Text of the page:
Seal Arrest Record

Every year, there are more than one million people arrested in California. Many of these cases do not result in a conviction. Yet, the person who was arrested will have to live with the negative social stigma and embarrassment that comes with having an arrest on his or her record. For this reason, California lawmakers recently passed a law that allows arrest records to be sealed if the arrestee was not convicted of the crime.

In 2017, California Governor Jerry Brown signed Senate Bill 393 into law. That law went into effect on January 1, 2018, and it means that people who were arrested but never convicted may be able to have their arrest record sealed.

The CARE Act (PC 851.91)

Known as “The CARE Act,” SB 393 drastically changed the law under California Penal Code Section 851. It amended several subsections of the law and added a few new subsections.

The most important change is adding PC 851.91 to law, which states that those who are arrested but not convicted of the crime may have their arrest record sealed as a “matter of right” so it is essentially considered “not to have occurred.”

What Does Sealing an Arrest Record Do?

People who are arrested know that they have to deal with the negative stigma of having an arrest on their record for the rest of their lives. Having an arrest record could make it difficult to find employment, rent housing and apply for state licenses.

sealing arrest record
Sealing arrest records

However, having an arrest record sealed makes it so the arrest is “not to have occurred,” which means the arrestee will no longer be subject to these consequences.

For instance, employers may ask prospective employees if they have been arrested in the past. Having an arrest record sealed will allow the applicant to honestly answer “no.” Of course, the applicant could always lie about this, but the arrest record may show up on background checks. If the arrest record is sealed, it will no longer show up for members of the public to see.

Importantly, there are some exceptions to this rule. An arrest that is sealed under PC 851.91 may still show up on background checks for law enforcement positions and state licensing boards.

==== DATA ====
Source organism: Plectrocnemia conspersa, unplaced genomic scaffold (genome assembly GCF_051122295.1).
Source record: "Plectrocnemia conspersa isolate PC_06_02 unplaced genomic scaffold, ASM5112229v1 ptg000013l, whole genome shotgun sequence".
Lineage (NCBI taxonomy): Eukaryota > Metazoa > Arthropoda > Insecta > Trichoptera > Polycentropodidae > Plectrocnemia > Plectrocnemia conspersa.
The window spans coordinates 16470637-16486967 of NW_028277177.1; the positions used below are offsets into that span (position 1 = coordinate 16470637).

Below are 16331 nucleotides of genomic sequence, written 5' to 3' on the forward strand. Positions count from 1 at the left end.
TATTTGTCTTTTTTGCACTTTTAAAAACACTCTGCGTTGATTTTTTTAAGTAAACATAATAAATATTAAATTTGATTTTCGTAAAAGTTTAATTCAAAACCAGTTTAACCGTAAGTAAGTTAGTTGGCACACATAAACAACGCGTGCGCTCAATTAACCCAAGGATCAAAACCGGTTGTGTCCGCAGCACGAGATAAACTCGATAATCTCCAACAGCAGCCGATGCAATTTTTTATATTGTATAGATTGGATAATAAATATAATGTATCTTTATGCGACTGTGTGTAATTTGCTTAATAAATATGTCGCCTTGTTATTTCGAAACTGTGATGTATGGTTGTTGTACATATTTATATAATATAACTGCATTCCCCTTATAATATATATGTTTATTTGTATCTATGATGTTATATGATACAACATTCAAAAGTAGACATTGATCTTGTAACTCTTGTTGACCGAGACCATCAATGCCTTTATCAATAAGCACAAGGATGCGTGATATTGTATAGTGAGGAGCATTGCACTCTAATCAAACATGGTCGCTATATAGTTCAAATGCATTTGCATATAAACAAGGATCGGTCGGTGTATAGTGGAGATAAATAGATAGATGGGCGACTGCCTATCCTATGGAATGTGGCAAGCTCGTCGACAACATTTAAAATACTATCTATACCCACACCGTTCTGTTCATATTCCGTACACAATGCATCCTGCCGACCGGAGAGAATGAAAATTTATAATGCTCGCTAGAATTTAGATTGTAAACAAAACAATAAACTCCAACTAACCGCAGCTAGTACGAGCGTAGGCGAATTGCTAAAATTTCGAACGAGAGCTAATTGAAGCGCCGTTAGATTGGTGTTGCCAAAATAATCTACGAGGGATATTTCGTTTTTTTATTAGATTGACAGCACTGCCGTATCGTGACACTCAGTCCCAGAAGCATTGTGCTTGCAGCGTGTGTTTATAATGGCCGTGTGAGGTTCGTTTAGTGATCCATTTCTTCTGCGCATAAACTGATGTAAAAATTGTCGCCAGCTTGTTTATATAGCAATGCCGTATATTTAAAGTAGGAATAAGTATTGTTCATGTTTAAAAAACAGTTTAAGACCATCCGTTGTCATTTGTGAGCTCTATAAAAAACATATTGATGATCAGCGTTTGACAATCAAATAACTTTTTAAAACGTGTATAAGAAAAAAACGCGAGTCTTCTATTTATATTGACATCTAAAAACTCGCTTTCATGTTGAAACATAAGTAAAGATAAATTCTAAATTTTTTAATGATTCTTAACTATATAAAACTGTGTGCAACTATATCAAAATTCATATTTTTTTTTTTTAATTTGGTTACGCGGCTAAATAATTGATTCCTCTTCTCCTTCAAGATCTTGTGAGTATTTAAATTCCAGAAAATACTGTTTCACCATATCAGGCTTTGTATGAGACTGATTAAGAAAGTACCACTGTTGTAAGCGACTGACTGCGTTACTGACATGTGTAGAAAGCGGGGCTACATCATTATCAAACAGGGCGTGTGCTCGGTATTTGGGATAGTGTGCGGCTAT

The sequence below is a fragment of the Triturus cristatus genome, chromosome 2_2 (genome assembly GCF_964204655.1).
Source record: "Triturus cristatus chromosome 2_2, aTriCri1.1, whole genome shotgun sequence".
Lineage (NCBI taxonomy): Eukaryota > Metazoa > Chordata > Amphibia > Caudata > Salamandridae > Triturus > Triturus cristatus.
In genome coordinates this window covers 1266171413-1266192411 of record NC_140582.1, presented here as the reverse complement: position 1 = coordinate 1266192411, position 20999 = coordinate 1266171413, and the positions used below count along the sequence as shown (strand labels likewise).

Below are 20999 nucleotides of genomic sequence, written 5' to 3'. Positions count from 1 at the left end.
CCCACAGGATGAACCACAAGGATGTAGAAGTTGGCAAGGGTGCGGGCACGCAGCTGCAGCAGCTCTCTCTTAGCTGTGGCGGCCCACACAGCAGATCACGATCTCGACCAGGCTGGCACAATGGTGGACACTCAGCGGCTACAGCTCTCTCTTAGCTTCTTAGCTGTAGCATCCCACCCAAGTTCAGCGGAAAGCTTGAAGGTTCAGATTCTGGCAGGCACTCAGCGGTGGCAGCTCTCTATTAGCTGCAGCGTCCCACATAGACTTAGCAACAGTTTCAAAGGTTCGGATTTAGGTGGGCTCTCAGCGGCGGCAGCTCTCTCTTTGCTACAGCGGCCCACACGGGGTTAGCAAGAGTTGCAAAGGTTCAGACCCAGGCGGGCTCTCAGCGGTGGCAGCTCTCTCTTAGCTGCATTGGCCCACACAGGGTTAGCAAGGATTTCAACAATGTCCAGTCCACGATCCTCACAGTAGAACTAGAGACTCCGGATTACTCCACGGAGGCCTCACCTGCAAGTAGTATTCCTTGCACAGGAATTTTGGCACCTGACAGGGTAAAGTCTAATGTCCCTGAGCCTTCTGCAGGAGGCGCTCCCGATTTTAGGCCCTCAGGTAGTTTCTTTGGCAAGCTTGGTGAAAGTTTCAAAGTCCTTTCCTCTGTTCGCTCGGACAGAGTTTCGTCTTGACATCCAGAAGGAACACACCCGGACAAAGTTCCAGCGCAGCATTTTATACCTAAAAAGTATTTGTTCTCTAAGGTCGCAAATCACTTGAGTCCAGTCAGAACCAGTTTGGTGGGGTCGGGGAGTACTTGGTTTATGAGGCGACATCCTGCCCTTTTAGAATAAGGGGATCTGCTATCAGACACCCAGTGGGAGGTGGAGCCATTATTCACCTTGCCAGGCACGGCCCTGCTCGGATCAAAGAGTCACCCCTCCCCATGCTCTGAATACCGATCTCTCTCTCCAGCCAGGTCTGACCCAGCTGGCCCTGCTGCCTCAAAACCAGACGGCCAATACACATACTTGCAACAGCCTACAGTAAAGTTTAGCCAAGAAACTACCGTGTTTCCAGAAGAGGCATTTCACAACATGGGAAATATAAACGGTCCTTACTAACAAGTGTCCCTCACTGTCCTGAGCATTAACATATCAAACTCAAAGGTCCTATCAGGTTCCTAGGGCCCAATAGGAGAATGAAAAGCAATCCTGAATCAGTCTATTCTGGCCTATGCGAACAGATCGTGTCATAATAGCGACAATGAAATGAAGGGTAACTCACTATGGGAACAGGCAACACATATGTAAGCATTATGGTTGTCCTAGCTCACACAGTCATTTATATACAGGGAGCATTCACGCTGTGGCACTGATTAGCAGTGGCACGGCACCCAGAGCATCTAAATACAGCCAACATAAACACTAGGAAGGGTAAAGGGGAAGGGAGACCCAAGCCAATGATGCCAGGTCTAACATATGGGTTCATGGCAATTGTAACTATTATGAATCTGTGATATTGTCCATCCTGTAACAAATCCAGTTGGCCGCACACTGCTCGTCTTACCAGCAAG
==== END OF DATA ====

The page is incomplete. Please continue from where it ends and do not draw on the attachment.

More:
Eligibility Requirements to Seal Arrest Record

To have an arrest record seal, the arrestee must have not been convicted of the crime. PC 851.91 defines an arrest that did not result in a conviction as:

  • When an arrest was made but charges were not filed
  • When charges were filed but the case was dismissed
  • When charges were filed but the defendant was acquitted at trial
  • When the defendant successfully completed a pretrial diversion or pre-sentencing program, or
  • When the defendant was convicted, but the conviction was reversed or vacated on appeal at a later time

Arrest records cannot be sealed under PC 851.91 if:

  • The district attorney can still file or refile charges
  • The statute of limitations has not run out
  • The defendant was arrested and charged with murder but the case did not go to trial, with the result being an acquittal, or
  • The defendant intentionally evaded being charged by fleeing or committing identity fraud

Additionally, PC 851.91 does not allow arrest records to be sealed if the arrestee has displayed a pattern of domestic violence, child abuse or elder abuse. The law defines a “pattern” as two or more convictions or five or more arrests for separate offenses within three years of each other.

Arrestees who have shown a “pattern” of domestic violence, child abuse or elder abuse may still apply to have their arrest record sealed under PC 851.91. However, these applicants must show that sealing their arrest record is in the best interest of justice.

The Experienced Attorneys at Wallin & Klarich Know How to Seal Arrest Records

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Call our attorneys today!

Having an arrest record sealed under this new law requires an extensive review of the facts of the case and a deep understanding of the court process. Our experienced criminal defense attorneys at Wallin & Klarich are well versed in the process of sealing arrest records. We have more than 35 years of experience successfully representing clients seeking relief from their criminal records.

Our law firm has offices conveniently located in Orange County, Riverside, San Bernardino, Victorville, West Covina, Torrance, Los Angeles and San Diego.

Contact us today at (877) 466-5245 for a free phone consultation. We will get through this together.

Author

Author: Paul Wallin

Paul Wallin is one of the most highly respected attorneys in Southern California. His vast experience, zealous advocacy for his clients and extensive knowledge of many areas of the law make Mr. Wallin a premiere Southern California attorney. Mr. Wallin founded Wallin & Klarich in 1981. As the senior partner of Wallin & Klarich, Mr. Wallin has been successfully representing clients for more than 30 years. Clients come to him for help in matters involving assault and battery, drug crimes, juvenile crimes, theft, manslaughter, sex offenses, murder, violent crimes, misdemeanors and felonies. Mr. Wallin also helps clients with family law matters such as divorce and child custody.

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